The RCMP needs to thoroughly investigate this matter. Failure to do so will simply mean that Harper has succeeded in raising Canadians’ level of tolerance for corruption by their elected officials to levels in keeping of some third world dictatorship My, what a legacy that is?

A legacy that can only be brought about by a crooked politician and the passivity of Canadians. It's your choice to do something or to do nothing. To be tolerant of corruption or to be intolerant of corruption. I choose the latter by expressing my outrage in this blog. What do you intend to do?


Dr Mike said...

How can you have any faith or respect for a guy like Harper--he bends the truth , he tells half-truths , & he acts in his own best interests.

I thought the Prime Minister was supposed to be a person above reproach , someone we could look up to , & someone who would look out for the citizens who cannot look after themselves.

This guy does not cut it & needs to be exited from the stage ASAP.

Dr Mike Popovich.

Ps---the Mountie motto used to be "we always get our man" so it is time to shape up boys & get to the bottom of this scandal--nothing is served by letting this rest .

Anonymous said...

I agree totally!

Anonymous said...

Prime Minister Stephen Harper said Wednesday he dropped his libel lawsuit against the Liberals only because Stéphane Dion is no longer party leader, and not because he has anything to hide in the Chuck Cadman affair.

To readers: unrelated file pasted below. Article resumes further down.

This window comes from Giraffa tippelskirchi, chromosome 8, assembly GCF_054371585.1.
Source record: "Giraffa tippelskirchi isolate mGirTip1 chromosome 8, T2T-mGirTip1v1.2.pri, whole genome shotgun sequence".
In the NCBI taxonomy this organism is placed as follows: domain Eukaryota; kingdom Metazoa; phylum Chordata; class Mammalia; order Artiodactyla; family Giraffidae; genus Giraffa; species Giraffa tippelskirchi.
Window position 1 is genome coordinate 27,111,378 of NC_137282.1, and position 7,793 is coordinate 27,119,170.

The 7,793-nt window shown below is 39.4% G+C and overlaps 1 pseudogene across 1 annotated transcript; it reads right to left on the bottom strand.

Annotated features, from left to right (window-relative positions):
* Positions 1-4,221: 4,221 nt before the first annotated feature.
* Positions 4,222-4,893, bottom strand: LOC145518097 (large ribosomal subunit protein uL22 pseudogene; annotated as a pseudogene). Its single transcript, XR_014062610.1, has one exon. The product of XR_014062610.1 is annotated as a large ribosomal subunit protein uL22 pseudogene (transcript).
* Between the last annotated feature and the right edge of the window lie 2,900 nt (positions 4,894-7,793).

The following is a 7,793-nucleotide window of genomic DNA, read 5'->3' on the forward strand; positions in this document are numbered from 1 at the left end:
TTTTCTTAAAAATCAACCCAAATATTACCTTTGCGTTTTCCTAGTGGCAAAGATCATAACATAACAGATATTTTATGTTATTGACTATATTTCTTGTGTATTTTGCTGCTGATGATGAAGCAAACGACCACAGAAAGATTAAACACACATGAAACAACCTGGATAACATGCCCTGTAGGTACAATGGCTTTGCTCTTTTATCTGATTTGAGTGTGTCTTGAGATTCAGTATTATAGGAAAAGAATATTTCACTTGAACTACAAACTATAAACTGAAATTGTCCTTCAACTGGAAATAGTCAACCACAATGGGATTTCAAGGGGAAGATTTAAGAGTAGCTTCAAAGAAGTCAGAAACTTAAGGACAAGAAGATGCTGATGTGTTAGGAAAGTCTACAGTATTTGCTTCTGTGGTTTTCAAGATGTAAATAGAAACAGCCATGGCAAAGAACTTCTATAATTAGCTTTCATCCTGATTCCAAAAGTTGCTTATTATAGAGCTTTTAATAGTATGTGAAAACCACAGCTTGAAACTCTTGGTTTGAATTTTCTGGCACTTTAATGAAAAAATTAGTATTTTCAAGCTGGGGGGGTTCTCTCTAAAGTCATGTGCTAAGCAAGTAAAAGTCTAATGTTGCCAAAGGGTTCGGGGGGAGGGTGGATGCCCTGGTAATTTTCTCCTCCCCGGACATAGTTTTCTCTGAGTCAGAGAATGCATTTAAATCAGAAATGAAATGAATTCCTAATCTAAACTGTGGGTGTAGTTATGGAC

“I have already said all I have to say about this case. I would note that the leader of the Liberal Party is no longer in his position. Maybe the Leader of the NDP had something to do with that too,” Mr. Harper said, alluding to failed plans for a coalition government led by Mr. Dion and Mr. Layton.
We know that Mr. Dion was not a party to Mr. Harper's defamation action, so the fact that Dion is no longer leader of the Liberal party, which was sued, is patently irrelevant:
In a $2.5-million lawsuit filed by Harper’s lawyers in Ontario Superior Court on March 13, the documents named only the Liberal party and did not mention Dion or the other two MPs. This suggests he will pursue his libel suit against only the party and not the politicians.
Further, Ignatieff was initially named, along with Dion and Goodale, by Harper in his notice of libel, served prior to the filing of the official claim with the court. So Ignatieff was as much a part of the suit as Dion ever was in that sense. To suggest that the dropping of the lawsuit was linked only to Dion and his departure is, to put it mildly, disingenuous.

Harper's clearly trying to spin Dion's departure as a convenient cover, to give the impression that the suit was an old war between him and Dion that it's time to let go. And in tying it to Dion, true to form, he subtly insinuates that the lawsuit was somehow Mr. Dion's fault. He seems to have run with the notion in the Globe's editorial this morning, picking up on their handy framing of the suit as the Dion Liberals having overplayed their hand. What nonsense. We know he dropped the case just before he had to ante up with his evidence and the possibility of losing was looming large. But if he can get some more mileage out of Mr. Dion, he's always up for that.

Harper again disappoints. When he has to speak, unscripted, he always shows us exactly who he is.


Cari said...

He was guilty, is why he did not want the extra data, memos, emails etc. to come to light. He committed perjury, as well. Didn't the RCMP inspect Mrs Cadman and found nothing?